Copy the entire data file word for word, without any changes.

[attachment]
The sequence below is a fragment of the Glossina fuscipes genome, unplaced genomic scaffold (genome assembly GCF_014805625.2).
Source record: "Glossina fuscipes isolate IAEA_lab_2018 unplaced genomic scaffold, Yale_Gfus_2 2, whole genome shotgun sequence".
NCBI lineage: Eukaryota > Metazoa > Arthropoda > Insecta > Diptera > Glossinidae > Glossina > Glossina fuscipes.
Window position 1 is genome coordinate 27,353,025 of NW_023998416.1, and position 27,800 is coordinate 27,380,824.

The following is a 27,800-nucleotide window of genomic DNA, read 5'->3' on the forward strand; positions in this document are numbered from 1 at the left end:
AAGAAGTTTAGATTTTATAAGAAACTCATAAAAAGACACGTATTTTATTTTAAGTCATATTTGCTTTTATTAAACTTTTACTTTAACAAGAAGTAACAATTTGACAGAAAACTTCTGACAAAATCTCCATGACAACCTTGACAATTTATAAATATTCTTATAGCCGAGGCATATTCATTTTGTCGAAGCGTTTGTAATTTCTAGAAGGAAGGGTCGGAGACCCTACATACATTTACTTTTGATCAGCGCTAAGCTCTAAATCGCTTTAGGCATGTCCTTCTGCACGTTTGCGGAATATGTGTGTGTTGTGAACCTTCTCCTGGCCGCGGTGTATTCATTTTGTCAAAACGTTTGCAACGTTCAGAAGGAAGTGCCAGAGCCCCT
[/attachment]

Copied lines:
The sequence below is a fragment of the Glossina fuscipes genome, unplaced genomic scaffold (genome assembly GCF_014805625.2).
Source record: "Glossina fuscipes isolate IAEA_lab_2018 unplaced genomic scaffold, Yale_Gfus_2 2, whole genome shotgun sequence".
NCBI lineage: Eukaryota > Metazoa > Arthropoda > Insecta > Diptera > Glossinidae > Glossina > Glossina fuscipes.
Window position 1 is genome coordinate 27,353,025 of NW_023998416.1, and position 27,800 is coordinate 27,380,824.

The following is a 27,800-nucleotide window of genomic DNA, read 5'->3' on the forward strand; positions in this document are numbered from 1 at the left end:
AAGAAGTTTAGATTTTATAAGAAACTCATAAAAAGACACGTATTTTATTTTAAGTCATATTTGCTTTTATTAAACTTTTACTTTAACAAGAAGTAACAATTTGACAGAAAACTTCTGACAAAATCTCCATGACAACCTTGACAATTTATAAATATTCTTATAGCCGAGGCATATTCATTTTGTCGAAGCGTTTGTAATTTCTAGAAGGAAGGGTCGGAGACCCTACATACATTTACTTTTGATCAGCGCTAAGCTCTAAATCGCTTTAGGCATGTCCTTCTGCACGTTTGCGGAATATGTGTGTGTTGTGAACCTTCTCCTGGCCGCGGTGTATTCATTTTGTCAAAACGTTTGCAACGTTCAGAAGGAAGTGCCAGAGCCCCT